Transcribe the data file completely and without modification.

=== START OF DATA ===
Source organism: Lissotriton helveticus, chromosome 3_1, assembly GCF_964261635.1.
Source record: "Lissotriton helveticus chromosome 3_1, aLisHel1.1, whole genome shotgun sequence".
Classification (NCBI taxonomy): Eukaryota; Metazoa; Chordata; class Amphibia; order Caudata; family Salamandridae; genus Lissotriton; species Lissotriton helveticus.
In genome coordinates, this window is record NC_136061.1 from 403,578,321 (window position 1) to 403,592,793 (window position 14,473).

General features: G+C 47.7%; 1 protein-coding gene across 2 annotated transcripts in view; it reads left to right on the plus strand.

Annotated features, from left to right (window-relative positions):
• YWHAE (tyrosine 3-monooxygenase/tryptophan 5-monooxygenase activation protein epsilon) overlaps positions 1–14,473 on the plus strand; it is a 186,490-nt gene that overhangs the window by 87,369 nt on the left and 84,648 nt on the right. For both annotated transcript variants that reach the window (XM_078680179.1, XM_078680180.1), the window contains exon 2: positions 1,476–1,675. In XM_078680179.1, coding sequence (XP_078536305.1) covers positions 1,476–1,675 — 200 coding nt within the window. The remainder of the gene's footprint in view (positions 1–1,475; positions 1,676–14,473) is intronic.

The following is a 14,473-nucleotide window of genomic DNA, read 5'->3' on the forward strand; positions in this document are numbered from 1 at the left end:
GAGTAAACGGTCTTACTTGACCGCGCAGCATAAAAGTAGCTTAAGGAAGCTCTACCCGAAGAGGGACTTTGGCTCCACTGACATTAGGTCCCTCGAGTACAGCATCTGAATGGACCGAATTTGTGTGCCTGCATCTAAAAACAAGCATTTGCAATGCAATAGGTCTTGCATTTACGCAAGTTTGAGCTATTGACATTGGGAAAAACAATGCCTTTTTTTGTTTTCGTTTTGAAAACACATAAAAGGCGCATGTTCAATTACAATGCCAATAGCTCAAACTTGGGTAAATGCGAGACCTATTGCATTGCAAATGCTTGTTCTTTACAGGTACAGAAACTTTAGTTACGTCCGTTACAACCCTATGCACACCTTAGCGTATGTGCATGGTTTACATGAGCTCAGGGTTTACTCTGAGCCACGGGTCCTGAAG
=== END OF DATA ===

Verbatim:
Source organism: Lissotriton helveticus, chromosome 3_1, assembly GCF_964261635.1.
Source record: "Lissotriton helveticus chromosome 3_1, aLisHel1.1, whole genome shotgun sequence".
Classification (NCBI taxonomy): Eukaryota; Metazoa; Chordata; class Amphibia; order Caudata; family Salamandridae; genus Lissotriton; species Lissotriton helveticus.
In genome coordinates, this window is record NC_136061.1 from 403,578,321 (window position 1) to 403,592,793 (window position 14,473).

General features: G+C 47.7%; 1 protein-coding gene across 2 annotated transcripts in view; it reads left to right on the plus strand.

Annotated features, from left to right (window-relative positions):
• YWHAE (tyrosine 3-monooxygenase/tryptophan 5-monooxygenase activation protein epsilon) overlaps positions 1–14,473 on the plus strand; it is a 186,490-nt gene that overhangs the window by 87,369 nt on the left and 84,648 nt on the right. For both annotated transcript variants that reach the window (XM_078680179.1, XM_078680180.1), the window contains exon 2: positions 1,476–1,675. In XM_078680179.1, coding sequence (XP_078536305.1) covers positions 1,476–1,675 — 200 coding nt within the window. The remainder of the gene's footprint in view (positions 1–1,475; positions 1,676–14,473) is intronic.

The following is a 14,473-nucleotide window of genomic DNA, read 5'->3' on the forward strand; positions in this document are numbered from 1 at the left end:
GAGTAAACGGTCTTACTTGACCGCGCAGCATAAAAGTAGCTTAAGGAAGCTCTACCCGAAGAGGGACTTTGGCTCCACTGACATTAGGTCCCTCGAGTACAGCATCTGAATGGACCGAATTTGTGTGCCTGCATCTAAAAACAAGCATTTGCAATGCAATAGGTCTTGCATTTACGCAAGTTTGAGCTATTGACATTGGGAAAAACAATGCCTTTTTTTGTTTTCGTTTTGAAAACACATAAAAGGCGCATGTTCAATTACAATGCCAATAGCTCAAACTTGGGTAAATGCGAGACCTATTGCATTGCAAATGCTTGTTCTTTACAGGTACAGAAACTTTAGTTACGTCCGTTACAACCCTATGCACACCTTAGCGTATGTGCATGGTTTACATGAGCTCAGGGTTTACTCTGAGCCACGGGTCCTGAAG